c) Assessing competitors’ strengths and weaknesses:

This is important to understand what competitors can do? Though it is not that easy to detect- yet studying the secondary data, personal experience and word of mouth can give an overview of the competitors’ strengths and weaknesses. Benchmarking is an effective tool to understand where the company is lacking and where they are leading than its competitors.

d) Estimating competitors’ reactions to Company’s policy implementation:

With proper evaluation of strengths and weaknesses of the competitors’, a company comprehends their reaction to any proposed action or inaction. Each competitor reacts differently. Some are obsessed with customer loyalty and reacts lately or ignore. But some react vigorously all at once. This art of estimating competitors’ reactions keep the company well ahead in the industry.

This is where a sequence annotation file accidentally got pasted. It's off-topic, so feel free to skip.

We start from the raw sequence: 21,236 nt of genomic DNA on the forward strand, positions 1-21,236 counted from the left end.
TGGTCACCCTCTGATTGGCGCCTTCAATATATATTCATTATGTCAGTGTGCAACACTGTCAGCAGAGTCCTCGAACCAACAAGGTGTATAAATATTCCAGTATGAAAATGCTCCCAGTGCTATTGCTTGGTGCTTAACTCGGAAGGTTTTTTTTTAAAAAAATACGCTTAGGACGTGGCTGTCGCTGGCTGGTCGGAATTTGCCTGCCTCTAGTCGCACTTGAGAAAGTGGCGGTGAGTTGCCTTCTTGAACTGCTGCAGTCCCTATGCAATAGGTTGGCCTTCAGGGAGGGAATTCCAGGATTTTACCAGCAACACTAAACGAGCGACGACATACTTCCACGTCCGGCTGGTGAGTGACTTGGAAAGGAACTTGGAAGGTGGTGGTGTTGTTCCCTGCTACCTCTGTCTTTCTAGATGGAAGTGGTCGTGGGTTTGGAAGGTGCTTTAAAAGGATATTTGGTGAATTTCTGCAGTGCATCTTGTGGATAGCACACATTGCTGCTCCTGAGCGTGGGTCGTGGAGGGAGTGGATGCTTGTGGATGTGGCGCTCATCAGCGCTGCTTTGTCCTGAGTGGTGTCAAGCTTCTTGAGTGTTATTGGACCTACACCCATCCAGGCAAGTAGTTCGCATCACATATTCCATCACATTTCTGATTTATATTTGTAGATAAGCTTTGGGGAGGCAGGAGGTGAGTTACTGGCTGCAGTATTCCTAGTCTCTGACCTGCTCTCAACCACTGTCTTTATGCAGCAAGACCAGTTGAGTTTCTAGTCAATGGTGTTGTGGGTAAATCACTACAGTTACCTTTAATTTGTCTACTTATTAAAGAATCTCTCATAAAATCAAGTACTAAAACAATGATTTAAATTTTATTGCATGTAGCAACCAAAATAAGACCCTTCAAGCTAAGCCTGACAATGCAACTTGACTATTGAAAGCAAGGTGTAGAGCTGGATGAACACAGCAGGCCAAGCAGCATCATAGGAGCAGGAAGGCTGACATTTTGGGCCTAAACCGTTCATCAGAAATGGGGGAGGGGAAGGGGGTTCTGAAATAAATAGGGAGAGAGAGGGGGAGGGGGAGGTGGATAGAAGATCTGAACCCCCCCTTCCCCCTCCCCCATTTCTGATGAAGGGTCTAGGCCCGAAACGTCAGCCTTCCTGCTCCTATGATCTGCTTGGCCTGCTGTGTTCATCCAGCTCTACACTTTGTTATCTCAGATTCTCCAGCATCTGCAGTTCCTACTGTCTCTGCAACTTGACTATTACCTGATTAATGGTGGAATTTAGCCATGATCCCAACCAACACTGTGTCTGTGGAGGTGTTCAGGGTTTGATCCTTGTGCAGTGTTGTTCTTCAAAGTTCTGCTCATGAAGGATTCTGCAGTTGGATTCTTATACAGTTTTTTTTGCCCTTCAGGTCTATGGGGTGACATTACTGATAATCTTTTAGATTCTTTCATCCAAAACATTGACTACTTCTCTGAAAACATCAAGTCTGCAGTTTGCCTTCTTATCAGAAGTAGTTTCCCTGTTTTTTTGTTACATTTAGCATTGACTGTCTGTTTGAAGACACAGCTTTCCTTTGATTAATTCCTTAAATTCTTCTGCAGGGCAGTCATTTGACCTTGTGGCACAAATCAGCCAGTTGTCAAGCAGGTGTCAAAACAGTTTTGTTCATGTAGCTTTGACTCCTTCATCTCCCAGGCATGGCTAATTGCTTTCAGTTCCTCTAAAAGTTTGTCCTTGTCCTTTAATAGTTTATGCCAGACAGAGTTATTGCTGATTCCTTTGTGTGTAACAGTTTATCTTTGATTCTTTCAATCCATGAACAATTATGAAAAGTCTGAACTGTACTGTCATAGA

Step 3: Selecting Competitors to Attack and Avoid

The final thing in competitor analysis ends up with selecting competitors to attack or avoid. There is no blanket rule to select companies whether to go aggressive or ignore for competition. And it largely depends on target customer, positioning and marketing strategy mix. Attack and avoid decision depends on following competitors’ positions:

1. Strong or weak competitors:

Most companies prefer to compete against weak competitors as it requires fewer resources and lesser time in comparison to the stronger one. But in the process companies gain little in comparison to bigger competitors. On the other hand, though gains are bigger, Competitions with strong competitors involve bigger investment both in terms of money and men and bears greater amount of risk.

Choosing an effective set of competitors can be critical to the ongoing viability and success of the firm. Click To Tweet

Strength and weakness of competitors can be analysed from the benefits that the target customer value and how the customers rate the relative value of various competitors’ offer. The key to gaining competitive advantage is to examine how a company’s offer compares to that of major competitors and how customers value that.